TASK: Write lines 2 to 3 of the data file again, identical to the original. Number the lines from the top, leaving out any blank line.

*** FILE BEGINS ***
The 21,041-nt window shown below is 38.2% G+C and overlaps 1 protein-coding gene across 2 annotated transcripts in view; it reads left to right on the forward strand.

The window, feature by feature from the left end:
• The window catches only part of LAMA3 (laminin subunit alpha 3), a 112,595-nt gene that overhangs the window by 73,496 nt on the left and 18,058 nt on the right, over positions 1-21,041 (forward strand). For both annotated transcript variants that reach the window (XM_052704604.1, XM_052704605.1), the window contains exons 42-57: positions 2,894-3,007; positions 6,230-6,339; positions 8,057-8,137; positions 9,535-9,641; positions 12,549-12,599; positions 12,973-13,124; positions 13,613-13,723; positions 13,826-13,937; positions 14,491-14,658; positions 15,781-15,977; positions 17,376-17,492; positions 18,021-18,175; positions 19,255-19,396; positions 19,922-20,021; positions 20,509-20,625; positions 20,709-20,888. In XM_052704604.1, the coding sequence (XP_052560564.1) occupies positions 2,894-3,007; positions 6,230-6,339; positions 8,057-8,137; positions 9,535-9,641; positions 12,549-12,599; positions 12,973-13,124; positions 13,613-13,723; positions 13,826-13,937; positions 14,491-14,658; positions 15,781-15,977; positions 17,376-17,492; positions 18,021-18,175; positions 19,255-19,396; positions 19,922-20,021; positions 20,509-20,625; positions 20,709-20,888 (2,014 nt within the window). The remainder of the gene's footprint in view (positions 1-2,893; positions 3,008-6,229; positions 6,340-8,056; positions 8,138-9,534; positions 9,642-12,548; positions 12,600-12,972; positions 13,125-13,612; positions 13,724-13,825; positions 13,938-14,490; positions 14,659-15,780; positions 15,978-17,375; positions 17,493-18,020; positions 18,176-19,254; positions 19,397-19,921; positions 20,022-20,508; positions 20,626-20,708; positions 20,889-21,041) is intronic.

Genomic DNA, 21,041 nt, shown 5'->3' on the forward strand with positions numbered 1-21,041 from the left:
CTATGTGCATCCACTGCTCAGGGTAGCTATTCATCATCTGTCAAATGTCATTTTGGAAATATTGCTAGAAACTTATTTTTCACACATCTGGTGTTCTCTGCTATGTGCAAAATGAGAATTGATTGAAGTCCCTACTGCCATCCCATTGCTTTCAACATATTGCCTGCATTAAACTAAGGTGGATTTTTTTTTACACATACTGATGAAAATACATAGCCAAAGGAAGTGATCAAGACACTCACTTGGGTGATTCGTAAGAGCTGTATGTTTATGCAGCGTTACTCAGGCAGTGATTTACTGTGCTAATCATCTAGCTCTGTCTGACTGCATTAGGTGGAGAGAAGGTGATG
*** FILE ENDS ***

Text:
The window, feature by feature from the left end:
• The window catches only part of LAMA3 (laminin subunit alpha 3), a 112,595-nt gene that overhangs the window by 73,496 nt on the left and 18,058 nt on the right, over positions 1-21,041 (forward strand). For both annotated transcript variants that reach the window (XM_052704604.1, XM_052704605.1), the window contains exons 42-57: positions 2,894-3,007; positions 6,230-6,339; positions 8,057-8,137; positions 9,535-9,641; positions 12,549-12,599; positions 12,973-13,124; positions 13,613-13,723; positions 13,826-13,937; positions 14,491-14,658; positions 15,781-15,977; positions 17,376-17,492; positions 18,021-18,175; positions 19,255-19,396; positions 19,922-20,021; positions 20,509-20,625; positions 20,709-20,888. In XM_052704604.1, the coding sequence (XP_052560564.1) occupies positions 2,894-3,007; positions 6,230-6,339; positions 8,057-8,137; positions 9,535-9,641; positions 12,549-12,599; positions 12,973-13,124; positions 13,613-13,723; positions 13,826-13,937; positions 14,491-14,658; positions 15,781-15,977; positions 17,376-17,492; positions 18,021-18,175; positions 19,255-19,396; positions 19,922-20,021; positions 20,509-20,625; positions 20,709-20,888 (2,014 nt within the window). The remainder of the gene's footprint in view (positions 1-2,893; positions 3,008-6,229; positions 6,340-8,056; positions 8,138-9,534; positions 9,642-12,548; positions 12,600-12,972; positions 13,125-13,612; positions 13,724-13,825; positions 13,938-14,490; positions 14,659-15,780; positions 15,978-17,375; positions 17,493-18,020; positions 18,176-19,254; positions 19,397-19,921; positions 20,022-20,508; positions 20,626-20,708; positions 20,889-21,041) is intronic.